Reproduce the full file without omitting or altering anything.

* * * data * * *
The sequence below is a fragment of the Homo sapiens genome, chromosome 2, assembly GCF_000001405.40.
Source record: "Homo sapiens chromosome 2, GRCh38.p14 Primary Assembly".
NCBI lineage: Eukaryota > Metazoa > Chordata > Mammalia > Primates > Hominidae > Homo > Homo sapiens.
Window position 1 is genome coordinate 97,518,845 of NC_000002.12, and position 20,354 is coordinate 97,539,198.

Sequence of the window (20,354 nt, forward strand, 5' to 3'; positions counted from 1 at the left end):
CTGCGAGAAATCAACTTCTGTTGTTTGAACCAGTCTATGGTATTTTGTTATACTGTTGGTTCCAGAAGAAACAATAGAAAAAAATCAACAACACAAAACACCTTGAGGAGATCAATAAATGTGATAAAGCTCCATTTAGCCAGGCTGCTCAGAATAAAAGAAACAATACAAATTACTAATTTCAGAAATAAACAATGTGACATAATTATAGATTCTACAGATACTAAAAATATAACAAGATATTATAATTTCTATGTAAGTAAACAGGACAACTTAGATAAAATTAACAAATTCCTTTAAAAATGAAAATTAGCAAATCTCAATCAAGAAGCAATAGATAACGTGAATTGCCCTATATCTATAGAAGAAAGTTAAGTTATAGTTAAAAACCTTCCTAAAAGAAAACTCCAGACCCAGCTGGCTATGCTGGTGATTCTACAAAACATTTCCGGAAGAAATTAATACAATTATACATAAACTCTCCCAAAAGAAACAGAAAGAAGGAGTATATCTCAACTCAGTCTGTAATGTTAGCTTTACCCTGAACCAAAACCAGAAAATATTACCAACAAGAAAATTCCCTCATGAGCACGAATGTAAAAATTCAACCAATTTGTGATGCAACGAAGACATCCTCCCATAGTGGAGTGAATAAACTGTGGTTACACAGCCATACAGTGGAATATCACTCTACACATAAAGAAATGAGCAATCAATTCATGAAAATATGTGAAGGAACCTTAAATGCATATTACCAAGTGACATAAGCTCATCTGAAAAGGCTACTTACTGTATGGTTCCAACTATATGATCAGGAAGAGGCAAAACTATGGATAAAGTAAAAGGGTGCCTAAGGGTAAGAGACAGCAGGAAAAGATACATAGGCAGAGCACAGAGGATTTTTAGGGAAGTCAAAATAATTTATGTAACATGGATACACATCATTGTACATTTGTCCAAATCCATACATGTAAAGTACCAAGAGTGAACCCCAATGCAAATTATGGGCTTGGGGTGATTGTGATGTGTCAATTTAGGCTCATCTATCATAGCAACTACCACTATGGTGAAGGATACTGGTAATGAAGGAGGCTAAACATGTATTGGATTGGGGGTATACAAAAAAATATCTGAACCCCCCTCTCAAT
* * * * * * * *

The sequence below is a fragment of the Homo sapiens genome, chromosome 2, assembly GCF_000001405.40.
Source record: "Homo sapiens chromosome 2, GRCh38.p14 Primary Assembly".
NCBI lineage: Eukaryota > Metazoa > Chordata > Mammalia > Primates > Hominidae > Homo > Homo sapiens.
Window position 1 is genome coordinate 97,518,845 of NC_000002.12, and position 20,354 is coordinate 97,539,198.

Sequence of the window (20,354 nt, forward strand, 5' to 3'; positions counted from 1 at the left end):
CTGCGAGAAATCAACTTCTGTTGTTTGAACCAGTCTATGGTATTTTGTTATACTGTTGGTTCCAGAAGAAACAATAGAAAAAAATCAACAACACAAAACACCTTGAGGAGATCAATAAATGTGATAAAGCTCCATTTAGCCAGGCTGCTCAGAATAAAAGAAACAATACAAATTACTAATTTCAGAAATAAACAATGTGACATAATTATAGATTCTACAGATACTAAAAATATAACAAGATATTATAATTTCTATGTAAGTAAACAGGACAACTTAGATAAAATTAACAAATTCCTTTAAAAATGAAAATTAGCAAATCTCAATCAAGAAGCAATAGATAACGTGAATTGCCCTATATCTATAGAAGAAAGTTAAGTTATAGTTAAAAACCTTCCTAAAAGAAAACTCCAGACCCAGCTGGCTATGCTGGTGATTCTACAAAACATTTCCGGAAGAAATTAATACAATTATACATAAACTCTCCCAAAAGAAACAGAAAGAAGGAGTATATCTCAACTCAGTCTGTAATGTTAGCTTTACCCTGAACCAAAACCAGAAAATATTACCAACAAGAAAATTCCCTCATGAGCACGAATGTAAAAATTCAACCAATTTGTGATGCAACGAAGACATCCTCCCATAGTGGAGTGAATAAACTGTGGTTACACAGCCATACAGTGGAATATCACTCTACACATAAAGAAATGAGCAATCAATTCATGAAAATATGTGAAGGAACCTTAAATGCATATTACCAAGTGACATAAGCTCATCTGAAAAGGCTACTTACTGTATGGTTCCAACTATATGATCAGGAAGAGGCAAAACTATGGATAAAGTAAAAGGGTGCCTAAGGGTAAGAGACAGCAGGAAAAGATACATAGGCAGAGCACAGAGGATTTTTAGGGAAGTCAAAATAATTTATGTAACATGGATACACATCATTGTACATTTGTCCAAATCCATACATGTAAAGTACCAAGAGTGAACCCCAATGCAAATTATGGGCTTGGGGTGATTGTGATGTGTCAATTTAGGCTCATCTATCATAGCAACTACCACTATGGTGAAGGATACTGGTAATGAAGGAGGCTAAACATGTATTGGATTGGGGGTATACAAAAAAATATCTGAACCCCCCTCTCAAT